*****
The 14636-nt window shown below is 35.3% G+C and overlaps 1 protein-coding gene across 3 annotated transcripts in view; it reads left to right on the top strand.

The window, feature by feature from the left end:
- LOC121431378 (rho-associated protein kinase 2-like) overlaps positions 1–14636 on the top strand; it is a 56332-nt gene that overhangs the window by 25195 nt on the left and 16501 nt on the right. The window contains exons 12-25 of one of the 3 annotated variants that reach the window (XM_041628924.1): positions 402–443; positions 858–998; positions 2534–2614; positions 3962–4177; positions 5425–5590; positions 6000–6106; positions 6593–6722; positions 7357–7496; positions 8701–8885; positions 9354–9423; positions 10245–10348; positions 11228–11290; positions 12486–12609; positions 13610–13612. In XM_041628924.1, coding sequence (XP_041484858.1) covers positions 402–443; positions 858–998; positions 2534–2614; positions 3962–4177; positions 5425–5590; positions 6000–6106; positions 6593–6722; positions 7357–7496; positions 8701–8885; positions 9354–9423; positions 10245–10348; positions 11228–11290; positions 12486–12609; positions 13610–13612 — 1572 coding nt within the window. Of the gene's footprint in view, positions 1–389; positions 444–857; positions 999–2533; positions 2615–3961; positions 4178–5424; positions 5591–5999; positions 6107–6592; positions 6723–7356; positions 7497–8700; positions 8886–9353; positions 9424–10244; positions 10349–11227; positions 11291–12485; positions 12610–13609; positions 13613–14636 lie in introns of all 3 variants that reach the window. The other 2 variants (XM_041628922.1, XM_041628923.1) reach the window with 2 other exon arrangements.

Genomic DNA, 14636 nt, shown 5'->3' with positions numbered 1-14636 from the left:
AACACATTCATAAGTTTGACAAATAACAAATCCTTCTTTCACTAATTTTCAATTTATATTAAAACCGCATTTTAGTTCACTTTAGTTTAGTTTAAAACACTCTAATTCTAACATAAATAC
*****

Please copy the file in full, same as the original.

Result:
The 14636-nt window shown below is 35.3% G+C and overlaps 1 protein-coding gene across 3 annotated transcripts in view; it reads left to right on the top strand.

The window, feature by feature from the left end:
- LOC121431378 (rho-associated protein kinase 2-like) overlaps positions 1–14636 on the top strand; it is a 56332-nt gene that overhangs the window by 25195 nt on the left and 16501 nt on the right. The window contains exons 12-25 of one of the 3 annotated variants that reach the window (XM_041628924.1): positions 402–443; positions 858–998; positions 2534–2614; positions 3962–4177; positions 5425–5590; positions 6000–6106; positions 6593–6722; positions 7357–7496; positions 8701–8885; positions 9354–9423; positions 10245–10348; positions 11228–11290; positions 12486–12609; positions 13610–13612. In XM_041628924.1, coding sequence (XP_041484858.1) covers positions 402–443; positions 858–998; positions 2534–2614; positions 3962–4177; positions 5425–5590; positions 6000–6106; positions 6593–6722; positions 7357–7496; positions 8701–8885; positions 9354–9423; positions 10245–10348; positions 11228–11290; positions 12486–12609; positions 13610–13612 — 1572 coding nt within the window. Of the gene's footprint in view, positions 1–389; positions 444–857; positions 999–2533; positions 2615–3961; positions 4178–5424; positions 5591–5999; positions 6107–6592; positions 6723–7356; positions 7497–8700; positions 8886–9353; positions 9424–10244; positions 10349–11227; positions 11291–12485; positions 12610–13609; positions 13613–14636 lie in introns of all 3 variants that reach the window. The other 2 variants (XM_041628922.1, XM_041628923.1) reach the window with 2 other exon arrangements.

Genomic DNA, 14636 nt, shown 5'->3' with positions numbered 1-14636 from the left:
AACACATTCATAAGTTTGACAAATAACAAATCCTTCTTTCACTAATTTTCAATTTATATTAAAACCGCATTTTAGTTCACTTTAGTTTAGTTTAAAACACTCTAATTCTAACATAAATAC